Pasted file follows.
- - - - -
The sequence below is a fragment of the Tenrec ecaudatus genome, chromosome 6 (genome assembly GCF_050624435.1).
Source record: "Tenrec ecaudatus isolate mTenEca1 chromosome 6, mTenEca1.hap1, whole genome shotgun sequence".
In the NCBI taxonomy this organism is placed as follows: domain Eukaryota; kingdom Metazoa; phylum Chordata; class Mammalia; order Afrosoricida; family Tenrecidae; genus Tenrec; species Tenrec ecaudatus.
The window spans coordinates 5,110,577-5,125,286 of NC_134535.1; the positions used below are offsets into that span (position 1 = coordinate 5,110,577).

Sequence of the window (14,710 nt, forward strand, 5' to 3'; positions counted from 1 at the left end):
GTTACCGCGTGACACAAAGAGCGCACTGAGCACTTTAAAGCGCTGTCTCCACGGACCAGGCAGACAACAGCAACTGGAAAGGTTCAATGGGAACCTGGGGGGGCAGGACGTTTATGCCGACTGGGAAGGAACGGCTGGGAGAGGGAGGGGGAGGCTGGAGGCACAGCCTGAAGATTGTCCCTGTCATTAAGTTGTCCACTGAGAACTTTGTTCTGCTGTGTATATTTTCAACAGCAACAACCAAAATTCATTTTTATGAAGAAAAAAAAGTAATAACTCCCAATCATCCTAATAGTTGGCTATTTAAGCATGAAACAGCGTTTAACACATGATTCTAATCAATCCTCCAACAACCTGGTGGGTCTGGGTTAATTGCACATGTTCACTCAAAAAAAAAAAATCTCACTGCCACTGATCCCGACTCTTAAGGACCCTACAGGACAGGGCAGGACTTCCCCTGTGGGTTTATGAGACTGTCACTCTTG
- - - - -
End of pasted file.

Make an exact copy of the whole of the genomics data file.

The sequence below is a fragment of the Tenrec ecaudatus genome, chromosome 6 (genome assembly GCF_050624435.1).
Source record: "Tenrec ecaudatus isolate mTenEca1 chromosome 6, mTenEca1.hap1, whole genome shotgun sequence".
In the NCBI taxonomy this organism is placed as follows: domain Eukaryota; kingdom Metazoa; phylum Chordata; class Mammalia; order Afrosoricida; family Tenrecidae; genus Tenrec; species Tenrec ecaudatus.
The window spans coordinates 5,110,577-5,125,286 of NC_134535.1; the positions used below are offsets into that span (position 1 = coordinate 5,110,577).

Sequence of the window (14,710 nt, forward strand, 5' to 3'; positions counted from 1 at the left end):
GTTACCGCGTGACACAAAGAGCGCACTGAGCACTTTAAAGCGCTGTCTCCACGGACCAGGCAGACAACAGCAACTGGAAAGGTTCAATGGGAACCTGGGGGGGCAGGACGTTTATGCCGACTGGGAAGGAACGGCTGGGAGAGGGAGGGGGAGGCTGGAGGCACAGCCTGAAGATTGTCCCTGTCATTAAGTTGTCCACTGAGAACTTTGTTCTGCTGTGTATATTTTCAACAGCAACAACCAAAATTCATTTTTATGAAGAAAAAAAAGTAATAACTCCCAATCATCCTAATAGTTGGCTATTTAAGCATGAAACAGCGTTTAACACATGATTCTAATCAATCCTCCAACAACCTGGTGGGTCTGGGTTAATTGCACATGTTCACTCAAAAAAAAAAAATCTCACTGCCACTGATCCCGACTCTTAAGGACCCTACAGGACAGGGCAGGACTTCCCCTGTGGGTTTATGAGACTGTCACTCTTG